APRIL ON THE FARM

NATURE

April is the cruelest month, the poet said. It’s full of new life and new beginnings.  That’s hard for the old and the sick, whose sap does not rise, nor their hearts leap with the new life. My mother died last month.  She was happy to go, and her last view was of the trees coming to life and the birds at the feeders we put outside her window.  Alongside being an artist and mother of 6 children, she reintroduced cheese onto the farm, built the cheese dairy in the early 70’s and ran it till I came back to the farm in the mid 80’s.  All of our values come from my mother and father, and they live on in how we operate every day.

This spring is so beautiful and poignant.  Sun and rain drive growth, every day noticeably longer than the last.  The leaves unfurl, the blackthorn blossoms, the hedgerow more riotous with each successive day. The birds get busy with their broods, carrying food back to the nest to feed their insistent chicks.  The woodland floor explodes with wild garlic, then bluebells. We’d love your photographs for our Spring Photo Competition, check it out on our website www.quickes.co.uk .

ARABLE

On the farm, the spring barley we drilled last month emerges, the leaves contrasting with the soil like shot silk.  We spread slurry and manure. The slurry comes from our lagoon, diluted with rainwater. It sinks into the ground, nutrients feeding the plant roots to grow the leaves that feed the animals in that lovely perpetual motion machine.

Grass grows, shyly early in the month, then gathers pace as the soil temperature warm up, until it outstrips the hungry mouths of cattle.  The pasture turns from shortage to plenty in nature’s magical bounty.

COWS

As the weather warms, we send the younger animals out to graze.  The newborn calves need milk and a little protection from the elements, and even they nibble the tender shoots, gaining the appetite for their lifetime feed.  They explore and play, inviting games when you turn up.  Sit down and they’ll come and sniff you.  Run and they’ll follow, leaping and kicking for the sheer joy of being alive.

Their mothers are settling into milking fed by the delicious grass. They go out hungry after milking, graze for a couple of hours, lay down and ruminate sociably with their friends, get up to spread manure, catch a few more mouthfuls of grass, sit down again, must be time for milking, amble back to the parlour for a milk and a snack, out to the field again, have an evening meal, have a snooze, perhaps a midnight feast if you are peckish, a bit more sleep and digesting, then in for morning milking.  This gentle routine is broken up every 21 days by the urgent desire for a bull.  All the spring cows have had their calf, and nature urgently requires them to fill the gap.  We deny them the chance until their bodies have had some time to recover next month.  The cows are frisky, flirting and practicing with each other.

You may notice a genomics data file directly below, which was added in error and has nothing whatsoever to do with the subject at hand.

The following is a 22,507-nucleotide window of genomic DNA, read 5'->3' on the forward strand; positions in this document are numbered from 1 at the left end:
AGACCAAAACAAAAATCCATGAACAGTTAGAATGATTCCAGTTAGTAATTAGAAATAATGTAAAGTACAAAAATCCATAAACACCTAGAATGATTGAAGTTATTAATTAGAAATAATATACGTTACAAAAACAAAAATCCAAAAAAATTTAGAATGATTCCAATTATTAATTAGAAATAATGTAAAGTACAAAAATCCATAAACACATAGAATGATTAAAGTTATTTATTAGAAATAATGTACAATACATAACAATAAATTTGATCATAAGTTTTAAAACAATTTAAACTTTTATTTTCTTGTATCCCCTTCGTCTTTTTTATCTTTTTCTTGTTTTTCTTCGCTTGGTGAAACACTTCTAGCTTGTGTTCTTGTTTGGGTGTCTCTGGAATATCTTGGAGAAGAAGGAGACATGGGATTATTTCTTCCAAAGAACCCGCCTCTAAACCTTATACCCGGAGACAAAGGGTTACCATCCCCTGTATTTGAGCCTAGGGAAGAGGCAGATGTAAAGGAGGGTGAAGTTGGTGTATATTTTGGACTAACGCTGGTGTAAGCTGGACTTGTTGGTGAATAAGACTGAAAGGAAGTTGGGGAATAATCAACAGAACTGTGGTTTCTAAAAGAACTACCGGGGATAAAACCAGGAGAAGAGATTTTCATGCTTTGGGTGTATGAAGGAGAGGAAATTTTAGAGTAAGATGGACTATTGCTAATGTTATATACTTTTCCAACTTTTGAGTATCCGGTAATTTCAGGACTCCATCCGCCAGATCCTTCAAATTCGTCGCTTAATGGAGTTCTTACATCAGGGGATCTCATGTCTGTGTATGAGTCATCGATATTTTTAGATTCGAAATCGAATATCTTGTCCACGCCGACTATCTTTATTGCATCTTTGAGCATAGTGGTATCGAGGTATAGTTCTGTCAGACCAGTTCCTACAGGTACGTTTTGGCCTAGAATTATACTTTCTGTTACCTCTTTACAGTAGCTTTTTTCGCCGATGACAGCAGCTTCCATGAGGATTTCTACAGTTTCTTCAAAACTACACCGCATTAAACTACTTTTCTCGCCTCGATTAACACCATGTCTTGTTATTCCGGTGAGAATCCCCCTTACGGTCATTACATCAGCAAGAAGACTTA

DAIRY

Their milk is frisky, telling the story of the pastures in the gentle grass-fed aromas that rise from the vats of warm milk, and then from the cheese as we taste it.  We’ve been doing a little work on how the flavours of our cheese unfold over time, in our Flavour Mapping Project. The video about our Flavour Mapping Project is on our website.  Just as the flavour of our cheese alters from the heart of the cheese to under the rind, it alters over time on your palate.  We’ve had a lot of fun distinguishing which flavours come up when.  It’s a characteristic of all handmade foods that you get this unfolding of flavour on your palate. 

We’re indebted to the Academy of Cheese in its Structured Approach to Tasting for encouraging us to think more deeply about the flavours that arise in cheese.  If you want to explore more about all things cheesy, we are running online Academy of Cheese Level 1 courses. It’s the opportunity to taste and find out about 25 different cheeses, there are more details on our website.  The courses are now being studied in 49 different countries.  Love of cheese is global!

Recipe

I loved this recipe inspired by Delicious magazine for hot cross buns toasted with bacon and Quicke’s Mature Cheddar.  Grill bacon rashers. Grill the cut surface of halved hot cross buns, ideally without candied peel. Put a slice of Quicke’s Mature Cheddar in each bun, and grate more cheddar over the top, grill till the cheese is melted.  Pop the bacon back in each bun.  Enjoy for an Easter snack.

MARY QUICKE

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